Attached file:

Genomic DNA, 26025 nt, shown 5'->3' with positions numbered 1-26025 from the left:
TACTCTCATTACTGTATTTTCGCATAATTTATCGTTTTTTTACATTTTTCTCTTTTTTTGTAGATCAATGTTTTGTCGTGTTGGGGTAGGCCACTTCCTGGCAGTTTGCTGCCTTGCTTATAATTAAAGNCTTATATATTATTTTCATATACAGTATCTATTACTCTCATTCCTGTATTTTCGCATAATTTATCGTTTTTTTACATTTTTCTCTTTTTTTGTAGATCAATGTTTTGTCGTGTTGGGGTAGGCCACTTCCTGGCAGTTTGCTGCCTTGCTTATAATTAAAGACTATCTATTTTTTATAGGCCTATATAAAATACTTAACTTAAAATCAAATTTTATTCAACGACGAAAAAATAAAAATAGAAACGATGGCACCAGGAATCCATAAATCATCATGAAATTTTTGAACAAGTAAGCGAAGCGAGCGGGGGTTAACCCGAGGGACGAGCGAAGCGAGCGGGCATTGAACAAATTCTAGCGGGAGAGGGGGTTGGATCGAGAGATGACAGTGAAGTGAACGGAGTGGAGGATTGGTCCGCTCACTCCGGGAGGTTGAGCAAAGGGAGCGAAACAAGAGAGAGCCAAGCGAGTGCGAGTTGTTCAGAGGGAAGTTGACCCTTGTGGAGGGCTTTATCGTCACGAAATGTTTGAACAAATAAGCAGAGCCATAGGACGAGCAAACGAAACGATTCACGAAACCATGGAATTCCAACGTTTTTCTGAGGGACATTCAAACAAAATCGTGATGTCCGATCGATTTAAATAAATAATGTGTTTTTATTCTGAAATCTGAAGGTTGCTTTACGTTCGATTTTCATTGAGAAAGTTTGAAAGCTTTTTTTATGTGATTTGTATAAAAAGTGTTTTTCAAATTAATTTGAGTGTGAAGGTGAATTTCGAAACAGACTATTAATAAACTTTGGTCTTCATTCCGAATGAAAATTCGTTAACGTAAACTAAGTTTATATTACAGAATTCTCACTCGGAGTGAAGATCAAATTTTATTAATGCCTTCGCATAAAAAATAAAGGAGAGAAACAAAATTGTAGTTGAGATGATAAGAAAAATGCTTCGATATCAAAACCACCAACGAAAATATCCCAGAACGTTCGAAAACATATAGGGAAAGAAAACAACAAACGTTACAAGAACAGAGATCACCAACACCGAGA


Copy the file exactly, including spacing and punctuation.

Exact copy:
Genomic DNA, 26025 nt, shown 5'->3' with positions numbered 1-26025 from the left:
TACTCTCATTACTGTATTTTCGCATAATTTATCGTTTTTTTACATTTTTCTCTTTTTTTGTAGATCAATGTTTTGTCGTGTTGGGGTAGGCCACTTCCTGGCAGTTTGCTGCCTTGCTTATAATTAAAGNCTTATATATTATTTTCATATACAGTATCTATTACTCTCATTCCTGTATTTTCGCATAATTTATCGTTTTTTTACATTTTTCTCTTTTTTTGTAGATCAATGTTTTGTCGTGTTGGGGTAGGCCACTTCCTGGCAGTTTGCTGCCTTGCTTATAATTAAAGACTATCTATTTTTTATAGGCCTATATAAAATACTTAACTTAAAATCAAATTTTATTCAACGACGAAAAAATAAAAATAGAAACGATGGCACCAGGAATCCATAAATCATCATGAAATTTTTGAACAAGTAAGCGAAGCGAGCGGGGGTTAACCCGAGGGACGAGCGAAGCGAGCGGGCATTGAACAAATTCTAGCGGGAGAGGGGGTTGGATCGAGAGATGACAGTGAAGTGAACGGAGTGGAGGATTGGTCCGCTCACTCCGGGAGGTTGAGCAAAGGGAGCGAAACAAGAGAGAGCCAAGCGAGTGCGAGTTGTTCAGAGGGAAGTTGACCCTTGTGGAGGGCTTTATCGTCACGAAATGTTTGAACAAATAAGCAGAGCCATAGGACGAGCAAACGAAACGATTCACGAAACCATGGAATTCCAACGTTTTTCTGAGGGACATTCAAACAAAATCGTGATGTCCGATCGATTTAAATAAATAATGTGTTTTTATTCTGAAATCTGAAGGTTGCTTTACGTTCGATTTTCATTGAGAAAGTTTGAAAGCTTTTTTTATGTGATTTGTATAAAAAGTGTTTTTCAAATTAATTTGAGTGTGAAGGTGAATTTCGAAACAGACTATTAATAAACTTTGGTCTTCATTCCGAATGAAAATTCGTTAACGTAAACTAAGTTTATATTACAGAATTCTCACTCGGAGTGAAGATCAAATTTTATTAATGCCTTCGCATAAAAAATAAAGGAGAGAAACAAAATTGTAGTTGAGATGATAAGAAAAATGCTTCGATATCAAAACCACCAACGAAAATATCCCAGAACGTTCGAAAACATATAGGGAAAGAAAACAACAAACGTTACAAGAACAGAGATCACCAACACCGAGA